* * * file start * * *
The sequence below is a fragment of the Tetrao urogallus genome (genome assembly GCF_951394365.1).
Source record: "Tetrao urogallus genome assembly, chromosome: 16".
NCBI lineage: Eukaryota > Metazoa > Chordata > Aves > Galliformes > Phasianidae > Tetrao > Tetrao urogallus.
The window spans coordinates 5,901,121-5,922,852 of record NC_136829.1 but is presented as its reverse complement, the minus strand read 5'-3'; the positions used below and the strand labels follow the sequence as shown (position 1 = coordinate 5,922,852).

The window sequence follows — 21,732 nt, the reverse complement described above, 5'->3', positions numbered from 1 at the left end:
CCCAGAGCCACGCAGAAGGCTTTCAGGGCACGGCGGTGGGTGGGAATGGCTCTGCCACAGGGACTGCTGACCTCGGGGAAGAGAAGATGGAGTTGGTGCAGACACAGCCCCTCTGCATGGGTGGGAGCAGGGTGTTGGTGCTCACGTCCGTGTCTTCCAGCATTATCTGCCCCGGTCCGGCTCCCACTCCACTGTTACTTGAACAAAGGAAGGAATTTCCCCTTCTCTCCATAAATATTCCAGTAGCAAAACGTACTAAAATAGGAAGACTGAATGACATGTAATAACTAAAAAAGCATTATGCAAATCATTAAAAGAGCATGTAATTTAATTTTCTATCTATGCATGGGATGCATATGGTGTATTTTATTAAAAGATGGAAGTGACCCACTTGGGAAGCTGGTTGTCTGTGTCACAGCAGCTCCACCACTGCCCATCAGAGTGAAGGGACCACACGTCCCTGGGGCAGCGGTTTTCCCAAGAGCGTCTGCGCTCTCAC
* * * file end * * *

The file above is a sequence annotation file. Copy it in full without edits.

The sequence below is a fragment of the Tetrao urogallus genome (genome assembly GCF_951394365.1).
Source record: "Tetrao urogallus genome assembly, chromosome: 16".
NCBI lineage: Eukaryota > Metazoa > Chordata > Aves > Galliformes > Phasianidae > Tetrao > Tetrao urogallus.
The window spans coordinates 5,901,121-5,922,852 of record NC_136829.1 but is presented as its reverse complement, the minus strand read 5'-3'; the positions used below and the strand labels follow the sequence as shown (position 1 = coordinate 5,922,852).

The window sequence follows — 21,732 nt, the reverse complement described above, 5'->3', positions numbered from 1 at the left end:
CCCAGAGCCACGCAGAAGGCTTTCAGGGCACGGCGGTGGGTGGGAATGGCTCTGCCACAGGGACTGCTGACCTCGGGGAAGAGAAGATGGAGTTGGTGCAGACACAGCCCCTCTGCATGGGTGGGAGCAGGGTGTTGGTGCTCACGTCCGTGTCTTCCAGCATTATCTGCCCCGGTCCGGCTCCCACTCCACTGTTACTTGAACAAAGGAAGGAATTTCCCCTTCTCTCCATAAATATTCCAGTAGCAAAACGTACTAAAATAGGAAGACTGAATGACATGTAATAACTAAAAAAGCATTATGCAAATCATTAAAAGAGCATGTAATTTAATTTTCTATCTATGCATGGGATGCATATGGTGTATTTTATTAAAAGATGGAAGTGACCCACTTGGGAAGCTGGTTGTCTGTGTCACAGCAGCTCCACCACTGCCCATCAGAGTGAAGGGACCACACGTCCCTGGGGCAGCGGTTTTCCCAAGAGCGTCTGCGCTCTCAC